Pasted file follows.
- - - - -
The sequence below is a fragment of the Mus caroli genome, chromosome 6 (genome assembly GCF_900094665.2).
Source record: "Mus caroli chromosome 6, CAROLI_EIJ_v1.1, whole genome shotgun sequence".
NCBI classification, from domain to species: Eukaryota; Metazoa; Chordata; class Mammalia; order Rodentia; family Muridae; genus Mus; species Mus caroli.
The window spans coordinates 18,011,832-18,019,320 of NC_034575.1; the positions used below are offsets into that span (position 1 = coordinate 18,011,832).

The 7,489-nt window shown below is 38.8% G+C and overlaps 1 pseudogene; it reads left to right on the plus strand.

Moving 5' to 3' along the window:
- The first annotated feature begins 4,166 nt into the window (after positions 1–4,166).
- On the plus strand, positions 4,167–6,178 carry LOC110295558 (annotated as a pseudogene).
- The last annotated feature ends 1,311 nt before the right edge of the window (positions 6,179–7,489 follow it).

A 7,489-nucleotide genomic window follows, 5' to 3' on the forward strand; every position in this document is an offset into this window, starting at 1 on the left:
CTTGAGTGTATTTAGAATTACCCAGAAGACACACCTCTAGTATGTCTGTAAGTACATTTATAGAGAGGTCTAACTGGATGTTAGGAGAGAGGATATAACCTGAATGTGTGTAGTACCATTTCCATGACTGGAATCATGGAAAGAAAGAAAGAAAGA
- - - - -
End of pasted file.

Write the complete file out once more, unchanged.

The sequence below is a fragment of the Mus caroli genome, chromosome 6 (genome assembly GCF_900094665.2).
Source record: "Mus caroli chromosome 6, CAROLI_EIJ_v1.1, whole genome shotgun sequence".
NCBI classification, from domain to species: Eukaryota; Metazoa; Chordata; class Mammalia; order Rodentia; family Muridae; genus Mus; species Mus caroli.
The window spans coordinates 18,011,832-18,019,320 of NC_034575.1; the positions used below are offsets into that span (position 1 = coordinate 18,011,832).

The 7,489-nt window shown below is 38.8% G+C and overlaps 1 pseudogene; it reads left to right on the plus strand.

Moving 5' to 3' along the window:
- The first annotated feature begins 4,166 nt into the window (after positions 1–4,166).
- On the plus strand, positions 4,167–6,178 carry LOC110295558 (annotated as a pseudogene).
- The last annotated feature ends 1,311 nt before the right edge of the window (positions 6,179–7,489 follow it).

A 7,489-nucleotide genomic window follows, 5' to 3' on the forward strand; every position in this document is an offset into this window, starting at 1 on the left:
CTTGAGTGTATTTAGAATTACCCAGAAGACACACCTCTAGTATGTCTGTAAGTACATTTATAGAGAGGTCTAACTGGATGTTAGGAGAGAGGATATAACCTGAATGTGTGTAGTACCATTTCCATGACTGGAATCATGGAAAGAAAGAAAGAAAGA